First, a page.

Wednesday, 28 December 2011

Favours from Friends

Greetings again

I love the holidays.  The sleepover went successfully last night, and the kids slept well as far as I know.  They said they did, anyway, although I have noticed a good deal of yawning in the ranks today.

We went to a friend's for lunch - it was lovely  (hi, Sarah!).  I have been badgering my friends recently - now that I have decided to be a full-time writer (what took me so long?) I have a vested interest in getting my work read.  So I have been reminding people of the existence of my book, asking them to recommend it to their friends, begging for feedback, etc.  I hate asking for stuff - but on the bright side, if you ask a friend for a favour, they benefit too - they get the warm and fuzzy feeling which comes with having done a good turn.  And I don't ask people for things often.  I will have to watch that though - I suppose I will know I have overdone the nagging when people stop answering my calls...

Later this afternoon we popped in to see another couple of friends, two elderly ladies who have offered to help with my Rethink group.  I went for a chat about that, took my lovely little daughter with me (and the dog, because we were on our way to walk her).  We had a lovely time there too - our dog got on well with their dog, and little daughter was in a good, patient and communicative mood (and was rewarded when she was presented with a gift as we left).  It was all beautifully wrapped, but with no name on the label - they must keep a few handy for visiting children over Christmas.  How nice is that? 

Then we walked the dog across the muddy fields of our most local nature reserve, in the late afternoon sunlight.  It was so mild, especially considering it is midwinter.  Now, back home, I am cooking sprouts and carrots and rice and a pie and some sausages (such bounty) with the kitchen door closed so that Muddy Dog cannot escape into the house.  Paul is decorating the front room (he started about a month ago, but has done nothing for at least three weeks and was mildly surprised, if not affronted when I said that I was going to take the children to lunch with their friends so that he could get on with it.  I think he had forgotten all about it, and thought he was on holiday!  JOKE.  But he did get on with it, and now he has got going he is motivated again.)  The girls are doing something quietly somewhere (probably watching something on DVD in elder daughter's bedroom) and the boys are playing noisily but happily in their room.  Bliss!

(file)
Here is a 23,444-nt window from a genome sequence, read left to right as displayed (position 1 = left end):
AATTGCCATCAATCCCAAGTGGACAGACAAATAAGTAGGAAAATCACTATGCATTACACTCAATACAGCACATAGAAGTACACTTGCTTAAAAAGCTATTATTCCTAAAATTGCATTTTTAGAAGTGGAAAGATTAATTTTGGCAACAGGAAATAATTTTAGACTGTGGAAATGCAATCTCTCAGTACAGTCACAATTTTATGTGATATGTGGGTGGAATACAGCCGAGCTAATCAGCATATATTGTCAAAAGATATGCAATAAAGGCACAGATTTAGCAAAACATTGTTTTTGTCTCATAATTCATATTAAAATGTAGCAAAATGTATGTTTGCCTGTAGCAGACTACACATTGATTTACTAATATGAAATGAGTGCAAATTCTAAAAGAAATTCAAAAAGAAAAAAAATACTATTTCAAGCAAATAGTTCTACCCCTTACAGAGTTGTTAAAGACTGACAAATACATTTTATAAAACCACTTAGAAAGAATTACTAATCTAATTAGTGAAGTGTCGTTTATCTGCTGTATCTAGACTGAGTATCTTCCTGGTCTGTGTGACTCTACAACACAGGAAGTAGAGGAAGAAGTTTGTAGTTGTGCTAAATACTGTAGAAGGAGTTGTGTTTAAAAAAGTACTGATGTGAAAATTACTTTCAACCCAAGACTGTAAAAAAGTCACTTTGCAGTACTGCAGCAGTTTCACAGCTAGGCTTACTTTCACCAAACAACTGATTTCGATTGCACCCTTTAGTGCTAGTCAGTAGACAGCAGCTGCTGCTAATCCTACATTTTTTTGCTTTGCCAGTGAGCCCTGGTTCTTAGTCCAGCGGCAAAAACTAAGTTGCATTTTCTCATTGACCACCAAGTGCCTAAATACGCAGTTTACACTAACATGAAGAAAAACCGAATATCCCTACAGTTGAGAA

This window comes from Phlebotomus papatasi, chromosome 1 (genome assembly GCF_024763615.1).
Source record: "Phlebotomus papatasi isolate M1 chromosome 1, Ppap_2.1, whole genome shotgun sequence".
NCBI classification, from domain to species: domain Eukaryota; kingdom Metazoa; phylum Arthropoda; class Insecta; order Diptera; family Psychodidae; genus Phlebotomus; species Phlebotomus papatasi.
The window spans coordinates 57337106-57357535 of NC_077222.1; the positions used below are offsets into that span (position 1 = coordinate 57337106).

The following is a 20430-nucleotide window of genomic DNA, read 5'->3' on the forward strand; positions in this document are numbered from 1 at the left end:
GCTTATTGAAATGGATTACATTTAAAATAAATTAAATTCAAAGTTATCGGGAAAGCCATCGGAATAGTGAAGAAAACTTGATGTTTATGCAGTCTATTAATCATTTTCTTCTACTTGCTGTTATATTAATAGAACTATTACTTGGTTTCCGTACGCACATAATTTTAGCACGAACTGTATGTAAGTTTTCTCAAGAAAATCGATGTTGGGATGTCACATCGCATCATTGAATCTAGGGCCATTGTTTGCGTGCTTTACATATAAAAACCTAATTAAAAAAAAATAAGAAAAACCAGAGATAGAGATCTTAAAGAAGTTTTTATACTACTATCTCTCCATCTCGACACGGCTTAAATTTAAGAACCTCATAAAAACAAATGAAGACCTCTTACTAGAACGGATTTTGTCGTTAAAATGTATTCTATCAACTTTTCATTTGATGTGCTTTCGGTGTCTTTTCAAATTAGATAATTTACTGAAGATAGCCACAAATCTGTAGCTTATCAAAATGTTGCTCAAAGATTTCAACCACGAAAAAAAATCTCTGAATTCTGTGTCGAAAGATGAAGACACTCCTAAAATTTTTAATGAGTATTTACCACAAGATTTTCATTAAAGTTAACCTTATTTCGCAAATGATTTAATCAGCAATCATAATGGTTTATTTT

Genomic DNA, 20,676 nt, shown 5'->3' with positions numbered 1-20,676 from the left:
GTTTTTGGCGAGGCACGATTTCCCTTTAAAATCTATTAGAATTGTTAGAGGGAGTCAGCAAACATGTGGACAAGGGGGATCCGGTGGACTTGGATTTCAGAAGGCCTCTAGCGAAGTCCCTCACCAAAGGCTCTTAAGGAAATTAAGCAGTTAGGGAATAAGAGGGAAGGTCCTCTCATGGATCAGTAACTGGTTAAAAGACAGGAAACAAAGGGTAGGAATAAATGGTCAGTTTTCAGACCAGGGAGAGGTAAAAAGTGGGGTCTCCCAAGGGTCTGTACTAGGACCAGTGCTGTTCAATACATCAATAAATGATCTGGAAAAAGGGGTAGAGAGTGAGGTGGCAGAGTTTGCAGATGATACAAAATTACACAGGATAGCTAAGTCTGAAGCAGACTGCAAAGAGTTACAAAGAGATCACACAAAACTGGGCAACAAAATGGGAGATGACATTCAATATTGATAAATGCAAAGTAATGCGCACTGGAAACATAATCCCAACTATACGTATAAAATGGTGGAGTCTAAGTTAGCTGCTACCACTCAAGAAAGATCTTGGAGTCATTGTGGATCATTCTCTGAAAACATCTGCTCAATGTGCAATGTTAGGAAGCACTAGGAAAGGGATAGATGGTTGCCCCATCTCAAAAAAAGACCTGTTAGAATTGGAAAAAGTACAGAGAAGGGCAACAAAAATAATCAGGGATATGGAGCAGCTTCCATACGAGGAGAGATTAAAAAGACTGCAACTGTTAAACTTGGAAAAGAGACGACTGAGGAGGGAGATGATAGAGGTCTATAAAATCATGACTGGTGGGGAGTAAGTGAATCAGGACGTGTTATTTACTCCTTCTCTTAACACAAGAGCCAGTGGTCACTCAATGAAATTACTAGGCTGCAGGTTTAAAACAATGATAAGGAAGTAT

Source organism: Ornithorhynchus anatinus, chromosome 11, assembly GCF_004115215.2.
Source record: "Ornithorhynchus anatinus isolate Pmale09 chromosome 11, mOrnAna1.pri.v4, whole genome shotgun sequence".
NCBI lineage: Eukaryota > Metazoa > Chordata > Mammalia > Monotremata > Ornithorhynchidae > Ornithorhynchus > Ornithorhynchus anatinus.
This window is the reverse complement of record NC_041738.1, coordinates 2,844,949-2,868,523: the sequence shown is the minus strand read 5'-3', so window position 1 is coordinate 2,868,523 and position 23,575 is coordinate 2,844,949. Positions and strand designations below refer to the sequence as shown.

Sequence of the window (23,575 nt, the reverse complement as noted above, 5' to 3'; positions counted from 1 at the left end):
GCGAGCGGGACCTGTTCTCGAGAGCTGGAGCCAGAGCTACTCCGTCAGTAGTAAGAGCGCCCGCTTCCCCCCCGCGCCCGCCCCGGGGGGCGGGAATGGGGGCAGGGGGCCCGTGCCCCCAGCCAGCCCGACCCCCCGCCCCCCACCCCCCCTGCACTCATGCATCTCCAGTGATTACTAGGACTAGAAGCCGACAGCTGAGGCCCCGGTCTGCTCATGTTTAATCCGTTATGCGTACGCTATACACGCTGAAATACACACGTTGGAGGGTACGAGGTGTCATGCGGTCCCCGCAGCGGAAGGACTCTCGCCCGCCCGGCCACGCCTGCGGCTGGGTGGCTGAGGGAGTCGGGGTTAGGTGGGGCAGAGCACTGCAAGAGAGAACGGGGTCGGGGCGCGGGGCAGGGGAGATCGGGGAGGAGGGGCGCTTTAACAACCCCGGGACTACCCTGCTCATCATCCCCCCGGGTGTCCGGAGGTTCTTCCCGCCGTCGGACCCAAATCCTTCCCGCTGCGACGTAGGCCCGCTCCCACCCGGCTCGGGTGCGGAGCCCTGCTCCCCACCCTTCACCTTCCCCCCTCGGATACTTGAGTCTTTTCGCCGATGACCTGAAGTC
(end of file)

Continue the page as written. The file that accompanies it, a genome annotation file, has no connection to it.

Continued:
Sorry if this blog sounds all complacent and happy families recently.  And not particularly relevant to anybody's mental health troubles.  Especially sorry to those who have just come over from the Rethink site, and who are looking for help.  There will be more universally applicable content on here soon, it is just that now is the holidays, and things happen to be going well in my life, and so I think, why not write about it? 

Anyhow, the overall message is the same as it has been for a long time - I was ill, I am now better, and I am not unique in this.  Anybody who has been suffering with mental illness, who has been diagnosed with schizophrenia, or any other condition - remember, you are normal.